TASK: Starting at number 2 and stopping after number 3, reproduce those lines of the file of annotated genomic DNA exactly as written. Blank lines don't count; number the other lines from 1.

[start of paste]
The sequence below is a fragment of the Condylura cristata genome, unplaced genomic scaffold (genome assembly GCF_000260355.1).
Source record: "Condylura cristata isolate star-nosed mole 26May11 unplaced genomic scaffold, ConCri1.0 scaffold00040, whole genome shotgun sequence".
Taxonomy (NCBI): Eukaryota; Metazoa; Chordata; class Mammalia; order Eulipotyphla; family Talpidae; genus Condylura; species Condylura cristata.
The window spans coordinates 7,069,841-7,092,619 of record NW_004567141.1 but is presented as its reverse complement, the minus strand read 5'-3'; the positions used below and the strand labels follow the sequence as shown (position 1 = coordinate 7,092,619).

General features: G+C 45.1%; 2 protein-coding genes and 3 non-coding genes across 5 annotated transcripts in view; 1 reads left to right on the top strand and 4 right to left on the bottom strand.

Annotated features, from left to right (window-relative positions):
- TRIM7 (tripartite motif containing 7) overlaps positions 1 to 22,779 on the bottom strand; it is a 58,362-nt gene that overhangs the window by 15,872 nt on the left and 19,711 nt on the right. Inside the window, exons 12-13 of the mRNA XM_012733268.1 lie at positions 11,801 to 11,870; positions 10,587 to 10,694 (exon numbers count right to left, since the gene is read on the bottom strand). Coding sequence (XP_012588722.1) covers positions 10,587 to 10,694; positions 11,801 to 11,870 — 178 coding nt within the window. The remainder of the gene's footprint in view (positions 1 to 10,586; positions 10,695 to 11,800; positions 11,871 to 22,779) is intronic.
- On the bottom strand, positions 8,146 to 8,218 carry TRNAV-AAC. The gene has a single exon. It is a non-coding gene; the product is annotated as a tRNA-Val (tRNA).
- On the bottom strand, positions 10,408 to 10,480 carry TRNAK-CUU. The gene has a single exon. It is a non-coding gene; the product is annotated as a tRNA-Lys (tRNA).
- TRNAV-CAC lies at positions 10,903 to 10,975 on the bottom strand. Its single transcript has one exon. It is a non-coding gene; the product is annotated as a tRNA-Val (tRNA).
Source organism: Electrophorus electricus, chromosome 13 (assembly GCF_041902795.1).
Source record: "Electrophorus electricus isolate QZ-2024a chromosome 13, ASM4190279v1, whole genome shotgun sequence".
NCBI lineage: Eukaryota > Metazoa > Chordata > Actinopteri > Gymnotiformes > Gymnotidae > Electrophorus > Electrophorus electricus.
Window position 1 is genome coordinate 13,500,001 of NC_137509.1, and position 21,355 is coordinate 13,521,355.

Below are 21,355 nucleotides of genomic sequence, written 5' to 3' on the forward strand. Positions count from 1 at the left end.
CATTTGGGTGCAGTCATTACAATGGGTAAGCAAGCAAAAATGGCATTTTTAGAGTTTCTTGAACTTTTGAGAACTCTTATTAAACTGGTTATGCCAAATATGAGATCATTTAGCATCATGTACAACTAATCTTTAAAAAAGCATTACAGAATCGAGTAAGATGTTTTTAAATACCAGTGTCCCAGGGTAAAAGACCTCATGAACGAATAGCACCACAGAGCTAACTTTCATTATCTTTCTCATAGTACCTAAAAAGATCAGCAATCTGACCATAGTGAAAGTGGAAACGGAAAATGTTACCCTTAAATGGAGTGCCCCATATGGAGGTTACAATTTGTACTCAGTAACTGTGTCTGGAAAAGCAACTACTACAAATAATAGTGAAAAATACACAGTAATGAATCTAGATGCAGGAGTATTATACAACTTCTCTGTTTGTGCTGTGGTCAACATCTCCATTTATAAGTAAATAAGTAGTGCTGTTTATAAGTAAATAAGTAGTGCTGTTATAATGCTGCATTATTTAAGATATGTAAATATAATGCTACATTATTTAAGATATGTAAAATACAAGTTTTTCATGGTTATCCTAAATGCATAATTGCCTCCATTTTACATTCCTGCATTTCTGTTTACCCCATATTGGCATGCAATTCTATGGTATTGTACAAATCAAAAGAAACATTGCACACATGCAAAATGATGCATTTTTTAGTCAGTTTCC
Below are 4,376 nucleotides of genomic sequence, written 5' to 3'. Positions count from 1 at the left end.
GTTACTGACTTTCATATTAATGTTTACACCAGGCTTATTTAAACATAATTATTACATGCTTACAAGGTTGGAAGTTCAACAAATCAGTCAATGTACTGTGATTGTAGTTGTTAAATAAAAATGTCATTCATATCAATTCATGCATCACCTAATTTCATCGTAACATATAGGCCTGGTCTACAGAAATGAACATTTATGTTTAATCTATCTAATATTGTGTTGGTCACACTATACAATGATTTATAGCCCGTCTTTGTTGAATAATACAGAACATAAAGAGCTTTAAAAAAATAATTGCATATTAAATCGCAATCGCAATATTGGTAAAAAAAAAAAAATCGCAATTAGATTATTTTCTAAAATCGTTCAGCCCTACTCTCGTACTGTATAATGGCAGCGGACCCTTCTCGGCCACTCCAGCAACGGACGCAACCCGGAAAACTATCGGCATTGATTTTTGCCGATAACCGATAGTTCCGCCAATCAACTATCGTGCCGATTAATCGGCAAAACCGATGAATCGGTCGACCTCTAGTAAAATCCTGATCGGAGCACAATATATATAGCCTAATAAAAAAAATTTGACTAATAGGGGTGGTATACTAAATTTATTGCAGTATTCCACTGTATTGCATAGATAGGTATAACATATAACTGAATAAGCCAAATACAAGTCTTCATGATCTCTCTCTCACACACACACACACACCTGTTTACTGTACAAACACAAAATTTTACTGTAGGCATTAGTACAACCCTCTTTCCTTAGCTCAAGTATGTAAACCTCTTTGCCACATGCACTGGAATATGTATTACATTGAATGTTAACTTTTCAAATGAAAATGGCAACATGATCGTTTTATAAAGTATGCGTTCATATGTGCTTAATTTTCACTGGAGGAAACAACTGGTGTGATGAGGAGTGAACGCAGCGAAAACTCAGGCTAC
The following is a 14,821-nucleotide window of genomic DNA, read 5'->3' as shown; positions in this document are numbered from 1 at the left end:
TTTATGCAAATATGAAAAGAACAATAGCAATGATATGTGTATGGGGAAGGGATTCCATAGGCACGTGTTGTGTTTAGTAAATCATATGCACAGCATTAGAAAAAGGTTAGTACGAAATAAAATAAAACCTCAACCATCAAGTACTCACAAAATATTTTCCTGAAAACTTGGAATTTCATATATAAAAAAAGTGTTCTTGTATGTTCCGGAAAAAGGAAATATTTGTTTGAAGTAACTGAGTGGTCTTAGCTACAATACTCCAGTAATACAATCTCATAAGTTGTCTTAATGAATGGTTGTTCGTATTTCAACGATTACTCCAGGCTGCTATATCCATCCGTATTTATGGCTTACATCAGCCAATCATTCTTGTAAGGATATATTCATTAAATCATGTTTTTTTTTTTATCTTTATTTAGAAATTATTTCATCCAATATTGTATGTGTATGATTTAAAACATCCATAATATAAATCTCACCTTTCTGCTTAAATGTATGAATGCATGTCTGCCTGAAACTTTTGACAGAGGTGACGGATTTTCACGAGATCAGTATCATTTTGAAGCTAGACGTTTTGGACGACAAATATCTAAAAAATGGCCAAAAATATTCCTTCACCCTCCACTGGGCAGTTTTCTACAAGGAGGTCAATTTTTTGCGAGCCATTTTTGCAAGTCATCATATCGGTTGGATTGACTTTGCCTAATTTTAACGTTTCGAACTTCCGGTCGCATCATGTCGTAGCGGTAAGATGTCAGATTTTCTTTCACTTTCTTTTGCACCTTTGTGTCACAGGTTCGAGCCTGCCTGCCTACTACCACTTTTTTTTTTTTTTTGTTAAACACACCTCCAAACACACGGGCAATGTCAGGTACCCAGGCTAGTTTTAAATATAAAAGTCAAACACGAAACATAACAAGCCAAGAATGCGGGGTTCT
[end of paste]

Source record: "Condylura cristata isolate star-nosed mole 26May11 unplaced genomic scaffold, ConCri1.0 scaffold00040, whole genome shotgun sequence".
Taxonomy (NCBI): Eukaryota; Metazoa; Chordata; class Mammalia; order Eulipotyphla; family Talpidae; genus Condylura; species Condylura cristata.